Tuesday 13 February 2018

Goblin Market Generator

Like the Yoon-Suin market generator but with goblins. Could fruitfully be used with the Hexcrawl of the Marcher Lords. For each street of the market roll once on the goods table, 1d3 times on the encounter table and once on the games table. Then scatter a bunch of these and these around. Zak's goblin market post is also useful - I feel like almost everyone has had a go at this at one time or another.

Monday 12 February 2018

The Fatal Shaft

The empire faced an epidemic of crime. The war had drained their coffers, the population was exploding and the ancient elite clung to what little capital was left, enclosing common land and replacing human workers with hideous new machines. The rural poor terrorised the highways and the urban slum-dwellers haunted the filthy streets, publicly indulging in unnameable sins, ready to do anything for their daily crumb of bread and tot of gin. Worse - Levellers, Radicals and Chartists were active among the mob, organising them to rise against their betters. Something had to be done.

When children toiling in the darkest part of the Cedarbrook Mine found a shaft sunk deep into the earth - a shaft that could have been dug by no human hand - Parliament was quick to act. The blind, emaciated survivors of the First Expedition were hastily packed off to asylums and secluded estates in the country, but the notes and maps they carried home were endlessly poured over by Her Majesty's patient administrators. The discovery - a vast, sprawling cavern system, home to clusters of edible black fungus, accessible only from above - could not have been more perfectly suited to the Empire's needs. They decided to name the settlement Fort Providence.

The army jury-rigged a rope elevator. At its first use the rope snapped, sending a basket-load of convicts clattering down into the dark. Their mangled corpses were never found. The second load of settlers survived for months in near-darkness, on starvation rations dropped down from the surface, desperately trying to work out how to farm the fungus. Parliament intended the colony to be self-sufficient - they resented having to pay for it. It took several years for the convicts, working under military supervision, to hack out houses in the cavern walls and get the hang of subterranean agriculture. Only when they struck a vein of copper did the town really begin to grow.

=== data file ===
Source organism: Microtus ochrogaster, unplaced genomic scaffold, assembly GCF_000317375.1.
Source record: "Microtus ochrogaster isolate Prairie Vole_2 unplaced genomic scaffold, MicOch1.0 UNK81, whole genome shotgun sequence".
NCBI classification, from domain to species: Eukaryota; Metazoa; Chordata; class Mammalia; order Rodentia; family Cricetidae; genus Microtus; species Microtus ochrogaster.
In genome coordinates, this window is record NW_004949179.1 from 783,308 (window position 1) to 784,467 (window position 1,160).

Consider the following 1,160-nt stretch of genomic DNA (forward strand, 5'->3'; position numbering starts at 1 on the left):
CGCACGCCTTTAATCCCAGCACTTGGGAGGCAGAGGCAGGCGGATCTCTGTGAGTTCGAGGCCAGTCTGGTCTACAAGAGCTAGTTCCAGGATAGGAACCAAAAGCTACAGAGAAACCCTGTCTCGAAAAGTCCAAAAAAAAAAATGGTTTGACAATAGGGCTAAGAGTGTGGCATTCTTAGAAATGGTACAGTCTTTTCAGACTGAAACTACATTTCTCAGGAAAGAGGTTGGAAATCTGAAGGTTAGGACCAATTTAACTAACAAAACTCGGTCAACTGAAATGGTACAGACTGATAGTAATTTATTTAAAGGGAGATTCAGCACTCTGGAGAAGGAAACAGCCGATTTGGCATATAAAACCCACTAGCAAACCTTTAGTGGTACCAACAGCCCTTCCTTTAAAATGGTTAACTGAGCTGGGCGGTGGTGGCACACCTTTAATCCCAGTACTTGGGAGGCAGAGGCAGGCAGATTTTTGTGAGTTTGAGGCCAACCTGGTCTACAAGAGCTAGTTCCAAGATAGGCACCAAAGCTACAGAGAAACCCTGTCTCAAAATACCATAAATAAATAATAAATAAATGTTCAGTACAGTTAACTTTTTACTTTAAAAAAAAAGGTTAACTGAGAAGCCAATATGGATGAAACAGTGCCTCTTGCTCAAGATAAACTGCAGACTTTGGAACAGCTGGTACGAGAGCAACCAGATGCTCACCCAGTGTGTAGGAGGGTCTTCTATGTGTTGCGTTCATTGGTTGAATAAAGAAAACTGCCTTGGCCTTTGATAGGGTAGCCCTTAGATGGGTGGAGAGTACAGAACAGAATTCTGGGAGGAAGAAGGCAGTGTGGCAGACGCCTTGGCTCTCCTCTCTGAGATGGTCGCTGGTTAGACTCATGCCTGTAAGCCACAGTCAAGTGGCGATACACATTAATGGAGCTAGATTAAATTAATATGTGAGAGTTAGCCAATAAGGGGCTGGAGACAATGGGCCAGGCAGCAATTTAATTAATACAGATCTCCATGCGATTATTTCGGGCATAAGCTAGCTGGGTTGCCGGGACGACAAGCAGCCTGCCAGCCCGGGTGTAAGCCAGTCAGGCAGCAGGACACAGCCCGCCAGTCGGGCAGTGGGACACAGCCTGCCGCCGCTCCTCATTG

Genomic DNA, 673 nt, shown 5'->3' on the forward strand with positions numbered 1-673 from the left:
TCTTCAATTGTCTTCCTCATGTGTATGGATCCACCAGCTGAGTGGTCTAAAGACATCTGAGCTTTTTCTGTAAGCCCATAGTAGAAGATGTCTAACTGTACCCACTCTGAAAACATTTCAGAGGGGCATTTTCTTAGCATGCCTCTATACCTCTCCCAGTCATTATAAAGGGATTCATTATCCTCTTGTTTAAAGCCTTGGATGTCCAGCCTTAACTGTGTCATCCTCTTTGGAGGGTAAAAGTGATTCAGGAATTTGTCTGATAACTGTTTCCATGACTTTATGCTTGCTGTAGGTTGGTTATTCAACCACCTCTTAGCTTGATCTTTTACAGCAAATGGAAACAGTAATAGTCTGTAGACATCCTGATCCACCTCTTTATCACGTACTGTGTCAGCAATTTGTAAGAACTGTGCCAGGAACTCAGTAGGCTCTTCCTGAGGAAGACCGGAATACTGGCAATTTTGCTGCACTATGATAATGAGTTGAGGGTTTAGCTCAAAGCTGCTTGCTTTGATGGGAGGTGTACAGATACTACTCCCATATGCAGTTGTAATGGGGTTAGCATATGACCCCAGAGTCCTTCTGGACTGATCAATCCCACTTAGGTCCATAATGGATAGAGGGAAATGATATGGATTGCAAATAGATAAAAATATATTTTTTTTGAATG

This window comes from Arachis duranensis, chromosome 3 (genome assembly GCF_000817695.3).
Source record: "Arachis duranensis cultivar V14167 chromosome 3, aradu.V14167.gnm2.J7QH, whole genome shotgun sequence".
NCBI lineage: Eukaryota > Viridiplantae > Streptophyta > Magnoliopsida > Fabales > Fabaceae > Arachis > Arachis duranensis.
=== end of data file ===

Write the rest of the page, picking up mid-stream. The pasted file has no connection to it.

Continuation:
Decades later, the colony of Miasma thrives. The earliest convicts worked off their seven-year sentences, obtained their tickets of leave, were granted land by the government and a fresh supply of felons to work it. Their children are dark-adapted cave urchins, raised on half-believed tales of the bright lands above. They're allowed to return to the surface but rarely wish to. The First Subterranean Regiment, nicknamed the Devil's Own, are a rum-swilling, unshaven, sadistic mob who enforce the Governor's laws with bayonet and manleather whip. Fort Providence, in its bottle-shaped cavern with its huge central guard-tower, has a church, a hospital, a newspaper. Convicts who violate its myriad laws are dragged off to the secondary hells - satellite colonies in the surrounding caves, established to terrorise and punish those felons who are recalcitrant or incorrigibly criminal by nature. They are all governed by their own sinister Wardens, and all awful. Some contain their own tertiary hells. Nobody knows how far it goes. You can get sent there just for looking at a soldier in a funny way.